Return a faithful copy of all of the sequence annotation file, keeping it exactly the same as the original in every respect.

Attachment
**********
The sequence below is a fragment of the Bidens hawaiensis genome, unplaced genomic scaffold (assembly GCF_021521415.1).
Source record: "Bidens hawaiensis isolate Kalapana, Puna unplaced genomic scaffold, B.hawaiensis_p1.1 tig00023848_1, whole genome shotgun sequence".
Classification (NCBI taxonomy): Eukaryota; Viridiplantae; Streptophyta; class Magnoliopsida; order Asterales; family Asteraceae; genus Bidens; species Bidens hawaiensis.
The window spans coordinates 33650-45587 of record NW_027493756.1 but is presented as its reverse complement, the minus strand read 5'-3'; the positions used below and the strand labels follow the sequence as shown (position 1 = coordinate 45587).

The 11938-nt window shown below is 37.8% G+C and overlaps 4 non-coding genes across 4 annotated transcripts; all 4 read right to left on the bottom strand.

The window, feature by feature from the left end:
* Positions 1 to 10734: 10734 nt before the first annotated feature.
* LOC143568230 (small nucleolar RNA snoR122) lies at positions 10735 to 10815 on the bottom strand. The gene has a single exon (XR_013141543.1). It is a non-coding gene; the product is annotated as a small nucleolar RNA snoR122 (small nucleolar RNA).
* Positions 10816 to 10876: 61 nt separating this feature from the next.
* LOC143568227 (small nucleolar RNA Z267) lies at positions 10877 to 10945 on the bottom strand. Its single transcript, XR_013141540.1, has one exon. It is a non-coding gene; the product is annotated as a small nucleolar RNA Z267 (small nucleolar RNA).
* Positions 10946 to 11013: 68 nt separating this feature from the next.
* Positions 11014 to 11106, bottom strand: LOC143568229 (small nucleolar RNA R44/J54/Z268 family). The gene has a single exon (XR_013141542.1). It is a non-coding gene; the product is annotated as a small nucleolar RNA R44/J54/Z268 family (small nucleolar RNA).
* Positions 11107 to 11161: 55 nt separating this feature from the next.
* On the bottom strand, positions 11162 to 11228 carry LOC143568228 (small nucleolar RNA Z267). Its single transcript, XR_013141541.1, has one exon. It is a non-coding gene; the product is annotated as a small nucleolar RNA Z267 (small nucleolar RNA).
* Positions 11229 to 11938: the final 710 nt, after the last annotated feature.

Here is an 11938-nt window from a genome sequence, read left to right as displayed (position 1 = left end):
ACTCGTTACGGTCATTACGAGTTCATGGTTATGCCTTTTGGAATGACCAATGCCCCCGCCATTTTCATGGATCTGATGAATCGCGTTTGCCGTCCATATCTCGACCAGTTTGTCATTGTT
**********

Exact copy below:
The sequence below is a fragment of the Bidens hawaiensis genome, unplaced genomic scaffold (assembly GCF_021521415.1).
Source record: "Bidens hawaiensis isolate Kalapana, Puna unplaced genomic scaffold, B.hawaiensis_p1.1 tig00023848_1, whole genome shotgun sequence".
Classification (NCBI taxonomy): Eukaryota; Viridiplantae; Streptophyta; class Magnoliopsida; order Asterales; family Asteraceae; genus Bidens; species Bidens hawaiensis.
The window spans coordinates 33650-45587 of record NW_027493756.1 but is presented as its reverse complement, the minus strand read 5'-3'; the positions used below and the strand labels follow the sequence as shown (position 1 = coordinate 45587).

The 11938-nt window shown below is 37.8% G+C and overlaps 4 non-coding genes across 4 annotated transcripts; all 4 read right to left on the bottom strand.

The window, feature by feature from the left end:
* Positions 1 to 10734: 10734 nt before the first annotated feature.
* LOC143568230 (small nucleolar RNA snoR122) lies at positions 10735 to 10815 on the bottom strand. The gene has a single exon (XR_013141543.1). It is a non-coding gene; the product is annotated as a small nucleolar RNA snoR122 (small nucleolar RNA).
* Positions 10816 to 10876: 61 nt separating this feature from the next.
* LOC143568227 (small nucleolar RNA Z267) lies at positions 10877 to 10945 on the bottom strand. Its single transcript, XR_013141540.1, has one exon. It is a non-coding gene; the product is annotated as a small nucleolar RNA Z267 (small nucleolar RNA).
* Positions 10946 to 11013: 68 nt separating this feature from the next.
* Positions 11014 to 11106, bottom strand: LOC143568229 (small nucleolar RNA R44/J54/Z268 family). The gene has a single exon (XR_013141542.1). It is a non-coding gene; the product is annotated as a small nucleolar RNA R44/J54/Z268 family (small nucleolar RNA).
* Positions 11107 to 11161: 55 nt separating this feature from the next.
* On the bottom strand, positions 11162 to 11228 carry LOC143568228 (small nucleolar RNA Z267). Its single transcript, XR_013141541.1, has one exon. It is a non-coding gene; the product is annotated as a small nucleolar RNA Z267 (small nucleolar RNA).
* Positions 11229 to 11938: the final 710 nt, after the last annotated feature.

Here is an 11938-nt window from a genome sequence, read left to right as displayed (position 1 = left end):
ACTCGTTACGGTCATTACGAGTTCATGGTTATGCCTTTTGGAATGACCAATGCCCCCGCCATTTTCATGGATCTGATGAATCGCGTTTGCCGTCCATATCTCGACCAGTTTGTCATTGTT